Unfortunately in this time of economic turmoil, the assets of a Trust or an Estate, such as real estate, deeds of trust, stocks and bonds, can significantly decrease in value from the time the Trust was established or the Last Will and Testament was executed and the date of death. Accordingly, an all too often problem in this day and age facing the Successor Trustee or the Personal Representative is which creditors of the Decedent to pay? In the event the Trust or Estate ultimately does not have sufficient assets to pay all of the creditors, a Successor Trustee or a Personal Representative could be held personally liable for failing to pay a creditor and/or improperly paying a creditor.
Under Nevada law, the debts and charges of a Trust or Estate are ranked in order of priority for payment. For example, the highest priority for payment is the trust or estate administrative expenses, followed next by funeral expenses, then followed by last illness expenses and so on. One must be careful to strictly follow this statutory order of priority if there is a chance there will not be sufficient funds to pay all creditors. If a Successor Trustee or a Personal Representative pays a lower priority creditor and then does not have enough funds to pay a higher priority creditor, the Successor Trustee or a Personal Representative will have to personally pay the higher priority creditor and then attempt to seek reimbursement from the lower priority creditor who was paid.
A related problem is what to do if, after proper payment of some creditors, there are not enough funds left to pay all of the members of the next priority class. An example of this would be to pay all administrative expenses and funeral expenses in full, but then not have enough funds to pay all of the expenses related to the decedent’s last illness. In this situation, the last-illness creditors should be paid on a pro-rata basis.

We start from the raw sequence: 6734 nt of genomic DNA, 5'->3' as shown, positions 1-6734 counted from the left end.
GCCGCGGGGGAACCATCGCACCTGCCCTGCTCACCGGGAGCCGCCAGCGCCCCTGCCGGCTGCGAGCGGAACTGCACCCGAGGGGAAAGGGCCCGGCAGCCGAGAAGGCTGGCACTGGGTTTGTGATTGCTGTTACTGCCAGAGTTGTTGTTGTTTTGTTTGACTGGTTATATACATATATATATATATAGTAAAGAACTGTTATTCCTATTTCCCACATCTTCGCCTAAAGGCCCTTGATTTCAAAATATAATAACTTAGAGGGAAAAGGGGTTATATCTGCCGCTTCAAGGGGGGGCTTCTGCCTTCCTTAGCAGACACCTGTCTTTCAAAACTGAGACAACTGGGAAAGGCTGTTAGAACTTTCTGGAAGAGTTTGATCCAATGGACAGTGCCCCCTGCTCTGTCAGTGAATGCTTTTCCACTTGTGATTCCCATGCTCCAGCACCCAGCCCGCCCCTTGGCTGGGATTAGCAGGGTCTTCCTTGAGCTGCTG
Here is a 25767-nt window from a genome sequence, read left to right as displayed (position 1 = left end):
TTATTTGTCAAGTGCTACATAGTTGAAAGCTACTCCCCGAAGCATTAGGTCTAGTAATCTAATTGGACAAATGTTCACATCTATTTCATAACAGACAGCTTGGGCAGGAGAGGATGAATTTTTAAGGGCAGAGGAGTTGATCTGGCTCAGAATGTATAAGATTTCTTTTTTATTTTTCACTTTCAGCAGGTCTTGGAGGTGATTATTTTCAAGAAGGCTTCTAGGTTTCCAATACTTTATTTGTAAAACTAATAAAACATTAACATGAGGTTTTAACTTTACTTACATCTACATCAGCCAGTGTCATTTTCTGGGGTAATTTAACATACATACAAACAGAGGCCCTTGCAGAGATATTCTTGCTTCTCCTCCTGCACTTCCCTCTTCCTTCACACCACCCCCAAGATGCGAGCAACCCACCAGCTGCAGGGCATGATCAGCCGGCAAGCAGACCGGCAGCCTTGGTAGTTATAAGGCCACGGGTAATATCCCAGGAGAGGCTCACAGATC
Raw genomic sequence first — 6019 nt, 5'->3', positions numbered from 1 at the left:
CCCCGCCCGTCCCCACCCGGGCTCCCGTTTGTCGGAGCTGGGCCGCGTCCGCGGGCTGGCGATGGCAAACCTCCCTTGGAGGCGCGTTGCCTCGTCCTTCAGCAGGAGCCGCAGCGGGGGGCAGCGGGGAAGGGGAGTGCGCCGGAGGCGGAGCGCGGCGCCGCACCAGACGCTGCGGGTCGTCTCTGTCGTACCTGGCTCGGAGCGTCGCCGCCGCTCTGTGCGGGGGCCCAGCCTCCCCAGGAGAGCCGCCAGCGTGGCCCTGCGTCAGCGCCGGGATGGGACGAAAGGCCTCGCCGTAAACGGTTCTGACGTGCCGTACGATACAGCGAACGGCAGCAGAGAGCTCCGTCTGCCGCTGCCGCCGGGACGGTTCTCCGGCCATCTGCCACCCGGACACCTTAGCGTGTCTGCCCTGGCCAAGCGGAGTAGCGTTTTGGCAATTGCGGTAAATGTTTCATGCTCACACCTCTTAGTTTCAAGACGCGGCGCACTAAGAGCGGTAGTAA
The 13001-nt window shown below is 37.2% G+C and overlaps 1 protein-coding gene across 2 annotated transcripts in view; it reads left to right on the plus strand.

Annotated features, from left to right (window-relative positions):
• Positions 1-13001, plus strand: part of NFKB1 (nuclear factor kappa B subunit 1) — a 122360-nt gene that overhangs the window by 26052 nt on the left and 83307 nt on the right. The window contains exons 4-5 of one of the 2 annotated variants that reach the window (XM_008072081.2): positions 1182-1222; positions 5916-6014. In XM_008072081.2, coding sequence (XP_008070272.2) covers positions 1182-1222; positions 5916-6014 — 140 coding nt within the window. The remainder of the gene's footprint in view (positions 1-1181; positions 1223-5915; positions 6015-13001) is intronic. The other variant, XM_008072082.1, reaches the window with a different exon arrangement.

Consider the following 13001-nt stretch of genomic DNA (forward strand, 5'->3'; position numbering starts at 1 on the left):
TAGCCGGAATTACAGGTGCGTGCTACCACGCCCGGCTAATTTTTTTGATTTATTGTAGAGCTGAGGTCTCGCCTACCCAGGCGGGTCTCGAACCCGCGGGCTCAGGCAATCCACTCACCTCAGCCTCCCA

At the Jeffrey Burr law office, our attorneys have many years of experience guiding Trustees and Personal Representatives in properly carrying out their administrative duties, such as dealing with creditor claims and the proper payment of such claims.
For the past 10 years we have seen the estate tax exemption increase from $600,000 to $675,000, then to $1,000,000, then to $1.5 million, then $2 million, then $3.5 million in 2009 and finally in 2010, the one-year repeal of all estate taxes.
Over the last thirty years we have seen many changes in the estate and gift tax. In the 1990’s, with the upward climb in the stock market and real estate values, and with the estate tax exemption frozen at $600,000, we saw the growth of many estates far outstrip the exemption. For married couples, the A-B trust planning technique, which required at the first death between spouses that the joint estate be pided between the survivor’s trust and the exemption trust (the exemption trust also known as the “B” trust, or as the unified credit trust) would allow avoidance of estate taxes on a full $1.2 million at the second death. But if the estate exceeded the $1.2 million, there was the looming prospect of the heirs paying upwards of 55% tax on the estate in excess of the $1.2 million exemption.